Science and Technology Studies


STS offers degrees at each university level: undergraduate, masters, and PhD


Launch of the UCL Warning Research Centre

2 October 2020

UCL STS is delighted to welcome the UCL Warning Research Centre (WRC), the first Centre within the Department

Fire Risk - WRC

STS is delighted to announce the UCL Warning Research Centre (WRC), the first centre within STS. The WRC is an interdepartmental centre focusing on all aspects in relation to warnings for all forms of risks and disasters, and draws on the excellent science communication and policy foundations of STS. Founded by Dr Carina Fearnley, the WRC brings together expertise already established at UCL with warning expertise at universities globally to work with businesses, government, non-governmental, and intergovernmental organisations to address the growing need for effective warning and alert systems via cutting-edge research, policy guidance, applications, and collaborative expertise. WRC will transform research into warnings and alert solutions by being strongly interdisciplinary and innovative.

Why are warnings important?

In 2004 over 250,000 people died across over a dozen countries during the Boxing Day tsunami, largely because there was no warning system in place. Warning Systems are an integral part of disaster risk reduction for a range of hazards including natural, quasi-natural, social, and technological hazards and their combination. They often encompass an early warning component but are also used to provide warning information and advice during an ongoing crisis. 

Warning systems typically comprise of alert systems and can range in approaches that are highly technical to community based. Early Warning Systems (EWS) in particular can be defined by ‘the provision of timely and effective information, through identified institutions, that allows individuals exposed to hazard to take action to avoid or reduce their risk and prepare for effective response’ (UNISDR, 2004). For warnings to be effective they must be embedded in an extensive system of observation and communication that integrates different expert and policy cohorts, thresholds or tipping points, communication mediums and iconographies, for the provision of timely warnings to people with the aim of minimizing loss of life and reducing the social and economic impacts of disasters via active policies. Well-known examples include the Pacific Tsunami Early Warning Centre and the Asteroid Terrestrial-impact Last Alert System (ATLAS).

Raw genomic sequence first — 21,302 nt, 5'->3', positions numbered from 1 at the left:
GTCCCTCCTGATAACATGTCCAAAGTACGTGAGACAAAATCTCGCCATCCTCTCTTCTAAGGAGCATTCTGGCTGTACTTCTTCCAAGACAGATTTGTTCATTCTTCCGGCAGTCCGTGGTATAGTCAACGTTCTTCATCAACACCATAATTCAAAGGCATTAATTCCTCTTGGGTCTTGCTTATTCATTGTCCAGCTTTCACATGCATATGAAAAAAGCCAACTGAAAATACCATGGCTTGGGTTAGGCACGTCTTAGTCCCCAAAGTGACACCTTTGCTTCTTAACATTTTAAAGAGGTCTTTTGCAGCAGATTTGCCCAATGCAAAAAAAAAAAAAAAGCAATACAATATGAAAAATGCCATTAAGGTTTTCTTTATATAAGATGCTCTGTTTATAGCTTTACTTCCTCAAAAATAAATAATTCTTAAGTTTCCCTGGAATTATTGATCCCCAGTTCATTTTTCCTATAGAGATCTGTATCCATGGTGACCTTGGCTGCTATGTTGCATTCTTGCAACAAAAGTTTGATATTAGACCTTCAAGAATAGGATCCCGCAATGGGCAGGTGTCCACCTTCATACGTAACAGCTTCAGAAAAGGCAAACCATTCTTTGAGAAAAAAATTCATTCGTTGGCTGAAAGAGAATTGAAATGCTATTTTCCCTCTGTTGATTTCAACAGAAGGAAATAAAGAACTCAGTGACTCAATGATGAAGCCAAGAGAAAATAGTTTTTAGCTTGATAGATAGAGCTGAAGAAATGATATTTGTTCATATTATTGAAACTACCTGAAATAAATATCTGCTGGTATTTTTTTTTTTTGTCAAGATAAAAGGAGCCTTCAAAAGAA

Why the WRC?
Warnings save countless lives every year, can be used to support day-to-day living and vulnerability reduction, and are often operated by government organisations with legal remits. However, no dedicated Warning Research Centre currently exists to pool research and experience to develop better knowledge and practices, and to share lessons across risks and disasters. The UCL WRC contributes to filling this gap by bringing together expertise from across a range of disciplines, geographies, and social and livelihood contexts to help establish more effective warnings which are more connected to and used by people.

Key objectives:

  • Establish a global centre of excellence around warnings
  • Provide a community for researchers and practitioners to share ideas and develop innovative solutions to complex and real problems
  • Provide research expertise, teaching excellence, policy advice, and public engagement in relation to warnings
  • Help place warnings on the agenda as a strategies and tools in disaster risk reduction including climate change adaptation as well as sustainable development.

Link: www.ucl.ac.uk/sts/wrc

Twitter: @UCLWRC (coming soon)

Director: Carina Fearnley
Email: c.fearnley@ucl.ac.uk
Tel: +44 (0) 207 679 4414

Deputy Director: Ilan Kelman
Email: i.kelman@ucl.ac.uk